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Calgary Tower has a glass-bottomed viewing platform
Calgary Tower has a glass-bottomed viewing platform

10 things to do in Calgary

From purchasing your first pair of cowboy boots to visiting the Canadian Music Hall of Fame

Stuart Forster
Wednesday 09 May 2018 11:12

The Calgary Stampede, which styles itself as “the greatest outdoor show on earth”, attracts more than a million visitors each July to view events including rodeos and chuck wagon racing. There are plenty of things to do at other times of the year though, in this cosmopolitan city that’s a stone’s throw from the Rockies and Banff National Park.

Head up Calgary Tower

For sublime views of the Canadian Rockies, visit Calgary Tower’s observation deck (£11), 160 metres above the city. Reinforced glass flooring gives the chance to stand above 9th Avenue and watch the traffic below – if you have a head for heights.

Calgary Tower offers unbeatable views

Go to the Glenbow

The Glenbow Museum (£9.50) provides an overview of Calgary’s evolution into a modern city of more than 1,235,000 inhabitants. Its expansive collection includes a Native North America gallery, displaying artefacts from First Nations and Métis peoples of western Canada, plus regional artworks.

Make music

Studio Bell (£11), the home of Canada’s National Music Centre, is a £114m tile-clad building in Calgary’s East Village. Instruments and artists’ costumes count among exhibits displayed over five levels, in galleries known as stages. The Rolling Stones Mobile Studio, which was also used to record Deep Purple and Led Zeppelin hits, is one of the star attractions.

It’s also home to the Canadian Music Hall of Fame, which this year inducted Sarah McLachlan alongside the likes of Bryan Adams and Shania Twain. Have any rock star fantasies yourself? Take an introductory guitar lesson at one of the interactive panels.

Dine in a former factory

The Simmons Building, a former mattress factory still bearing handpainted signs on its brickwork exterior, is another reason to visit the East Village. Three food and drink businesses occupy the premises by the Bow river.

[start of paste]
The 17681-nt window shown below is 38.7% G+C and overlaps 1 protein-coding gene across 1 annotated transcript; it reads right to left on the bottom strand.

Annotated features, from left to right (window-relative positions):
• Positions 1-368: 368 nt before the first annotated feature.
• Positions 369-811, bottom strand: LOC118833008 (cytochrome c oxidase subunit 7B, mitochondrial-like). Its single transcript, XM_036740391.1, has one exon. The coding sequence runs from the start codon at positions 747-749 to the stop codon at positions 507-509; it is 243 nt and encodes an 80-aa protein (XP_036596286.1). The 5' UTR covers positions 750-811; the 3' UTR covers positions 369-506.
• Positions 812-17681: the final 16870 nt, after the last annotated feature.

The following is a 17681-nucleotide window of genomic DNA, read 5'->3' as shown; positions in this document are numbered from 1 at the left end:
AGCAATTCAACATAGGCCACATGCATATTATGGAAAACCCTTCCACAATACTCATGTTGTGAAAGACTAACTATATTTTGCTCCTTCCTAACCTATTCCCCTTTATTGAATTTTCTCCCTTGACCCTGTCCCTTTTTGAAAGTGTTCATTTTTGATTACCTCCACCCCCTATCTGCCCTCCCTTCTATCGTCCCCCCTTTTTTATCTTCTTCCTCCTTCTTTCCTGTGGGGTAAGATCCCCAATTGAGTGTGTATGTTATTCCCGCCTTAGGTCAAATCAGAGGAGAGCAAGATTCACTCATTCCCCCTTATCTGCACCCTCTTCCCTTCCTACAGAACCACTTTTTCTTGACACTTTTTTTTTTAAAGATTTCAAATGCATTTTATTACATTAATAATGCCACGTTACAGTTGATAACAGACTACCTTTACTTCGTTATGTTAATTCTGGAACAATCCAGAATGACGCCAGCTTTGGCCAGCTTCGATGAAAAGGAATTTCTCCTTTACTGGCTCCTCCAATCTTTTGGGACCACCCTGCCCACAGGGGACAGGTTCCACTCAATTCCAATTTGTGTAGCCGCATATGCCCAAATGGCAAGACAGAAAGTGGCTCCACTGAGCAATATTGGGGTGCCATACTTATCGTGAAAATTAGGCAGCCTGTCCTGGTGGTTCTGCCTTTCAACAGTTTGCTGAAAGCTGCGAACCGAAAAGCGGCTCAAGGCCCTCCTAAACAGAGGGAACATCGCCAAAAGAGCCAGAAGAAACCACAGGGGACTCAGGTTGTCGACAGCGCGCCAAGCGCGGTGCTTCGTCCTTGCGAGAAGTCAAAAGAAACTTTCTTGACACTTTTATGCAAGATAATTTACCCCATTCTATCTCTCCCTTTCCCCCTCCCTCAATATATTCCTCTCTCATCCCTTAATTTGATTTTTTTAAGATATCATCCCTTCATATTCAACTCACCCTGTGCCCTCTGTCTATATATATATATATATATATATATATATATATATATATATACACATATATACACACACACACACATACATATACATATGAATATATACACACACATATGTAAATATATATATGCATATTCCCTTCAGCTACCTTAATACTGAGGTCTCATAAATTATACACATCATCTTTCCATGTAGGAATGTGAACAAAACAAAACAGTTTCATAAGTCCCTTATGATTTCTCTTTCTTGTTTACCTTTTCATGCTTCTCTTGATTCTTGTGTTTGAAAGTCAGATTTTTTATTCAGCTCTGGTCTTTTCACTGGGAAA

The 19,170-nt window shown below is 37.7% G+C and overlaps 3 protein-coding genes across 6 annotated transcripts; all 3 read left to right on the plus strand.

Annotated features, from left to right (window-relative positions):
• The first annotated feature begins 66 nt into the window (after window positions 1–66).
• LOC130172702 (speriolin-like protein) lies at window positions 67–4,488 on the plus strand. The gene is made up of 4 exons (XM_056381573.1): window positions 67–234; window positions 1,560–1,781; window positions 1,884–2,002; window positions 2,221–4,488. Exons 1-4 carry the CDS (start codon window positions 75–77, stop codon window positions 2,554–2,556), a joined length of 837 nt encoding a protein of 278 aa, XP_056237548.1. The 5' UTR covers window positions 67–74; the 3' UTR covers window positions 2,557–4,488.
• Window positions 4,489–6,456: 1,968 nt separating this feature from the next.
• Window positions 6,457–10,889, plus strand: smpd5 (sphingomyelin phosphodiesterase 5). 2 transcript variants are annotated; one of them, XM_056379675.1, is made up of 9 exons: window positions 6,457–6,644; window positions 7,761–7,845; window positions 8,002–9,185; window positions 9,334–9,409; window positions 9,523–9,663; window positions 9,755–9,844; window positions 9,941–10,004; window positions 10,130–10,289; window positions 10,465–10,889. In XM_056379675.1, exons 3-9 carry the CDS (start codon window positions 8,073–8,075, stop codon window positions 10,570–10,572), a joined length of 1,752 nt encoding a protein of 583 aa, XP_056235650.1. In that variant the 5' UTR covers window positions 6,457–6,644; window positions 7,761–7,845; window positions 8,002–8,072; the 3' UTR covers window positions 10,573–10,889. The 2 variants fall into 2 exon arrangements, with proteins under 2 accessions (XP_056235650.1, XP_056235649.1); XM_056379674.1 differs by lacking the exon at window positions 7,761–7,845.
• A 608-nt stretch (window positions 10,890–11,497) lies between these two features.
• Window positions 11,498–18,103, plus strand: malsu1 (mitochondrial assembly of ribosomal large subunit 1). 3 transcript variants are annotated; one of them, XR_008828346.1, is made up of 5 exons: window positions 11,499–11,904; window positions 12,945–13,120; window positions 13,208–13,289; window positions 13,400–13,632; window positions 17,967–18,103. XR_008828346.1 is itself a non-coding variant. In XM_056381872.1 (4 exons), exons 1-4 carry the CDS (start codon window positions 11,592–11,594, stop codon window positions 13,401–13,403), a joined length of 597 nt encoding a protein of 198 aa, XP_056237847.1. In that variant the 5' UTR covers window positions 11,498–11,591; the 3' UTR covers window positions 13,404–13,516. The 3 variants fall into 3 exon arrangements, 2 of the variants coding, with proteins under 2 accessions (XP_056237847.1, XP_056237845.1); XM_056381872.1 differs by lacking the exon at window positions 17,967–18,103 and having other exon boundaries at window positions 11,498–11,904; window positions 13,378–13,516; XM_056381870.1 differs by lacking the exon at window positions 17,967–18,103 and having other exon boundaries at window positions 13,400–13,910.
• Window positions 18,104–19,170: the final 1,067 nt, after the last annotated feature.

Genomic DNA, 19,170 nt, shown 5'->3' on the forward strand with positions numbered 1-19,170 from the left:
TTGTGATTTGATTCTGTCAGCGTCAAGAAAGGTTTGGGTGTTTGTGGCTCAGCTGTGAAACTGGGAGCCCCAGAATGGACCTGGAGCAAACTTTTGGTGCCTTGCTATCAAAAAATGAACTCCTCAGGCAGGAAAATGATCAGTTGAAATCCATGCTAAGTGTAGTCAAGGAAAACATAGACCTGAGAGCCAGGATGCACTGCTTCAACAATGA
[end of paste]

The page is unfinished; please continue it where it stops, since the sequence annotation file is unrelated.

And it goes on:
The artisanal produce of Phil & Sebastian Coffee Roasters and Sidewalk Citizen bakery complement each other for a hearty breakfast. Steaks from grass-fed Alberta cattle are grilled in the open kitchen of Charbar, whose chef, Jessica Pelland, won reality cooking show Chopped Canada.

Down a flight of craft beer

Grain grown on Alberta’s prairies and barley malted in Alix are used by brewers around the world. Local consumption is rising as the craft brewing boom attracts people into brewpubs.

The Cold Garden Beverage Company, a dog-friendly microbrewery based in the Inglewood district, and nearby High Line Brewing, number among the breweries serving beer on the premises where it’s created. A tasting flight is the best way of sampling a selection of brews, while a growler, a jug filled with the draught beer of your choice, is available to take away.

A flight is the best way to try the diverse craft beers (Getty/iStock)

Visit the farmers’ market

Open from Thursday to Sunday, Calgary Farmers’ Market isn’t merely a place to pick up foodstuffs produced on Albertan farms, including organic vegetables and bison jerky – musicians perform here too and international cuisine is served in the covered market’s food court.

Kit yourself in western wear

Fitting in at the Calgary Stampede means pulling on a pair of cowboy boots and a broad-brimmed hat. Watch hats being shaped while visiting the Smithbilt factory at Inglewood. And hundreds of pairs of boots are ranged on shelves of the Lammle’s store on Stephen Avenue Walk, the pedestrianised shopping street in the city centre, whose fitting rooms are behind the heavy door of a former bank vault.

The Calgary Stampede grounds are home to the stadium of the Calgary Flames ice hockey team (Getty)

Go cycling

Calgary is a bicycle-friendly city crisscrossed with 580km of multi-use paths, including cycle lanes either side of the Bow river. Pausing in Prince’s Island Park provides opportunities to view Calgary’s high-rise skyline. Nomad Mobile Gear Rental delivers equipment (from £18) to hotels and Airbnb properties in and around the city.

Take a selfie by the Peace Bridge

The Peace Bridge, designed by Santiago Calatrava, spans the Bow river, and has lanes for pedestrians and cyclists. Running for 126m, it connects Sunnyside with the downtown Eau Claire district. A helix of red steel gives the bridge an oval form and casts shadows that can be creatively worked into photos of the landmark, which is illuminated at night.

Calgary’s Peace Bridge was designed by Santiago Calatrava (Getty/iStock)

Ride a bobsleigh

Calgary hosted the 1988 Winter Olympics and the Canada Olympic Park is a legacy. Pull on a helmet and descend the track that’s best remembered for the efforts of the Jamaican team, which inspired the film Cool Runnings, during a professionally steered summer bobsleigh ride (£46).

Travel essentials

Getting there

Air Transat operates direct flights to Calgary from London Gatwick, Glasgow and Manchester between May and October.

Staying there

The Hilton Garden Inn and Homewood Suites Downtown Calgary is a modern hotel in the city’s East Village with valet parking, an indoor pool plus a roof terrace on the 13th floor. Doubles from £120, room only.

More information

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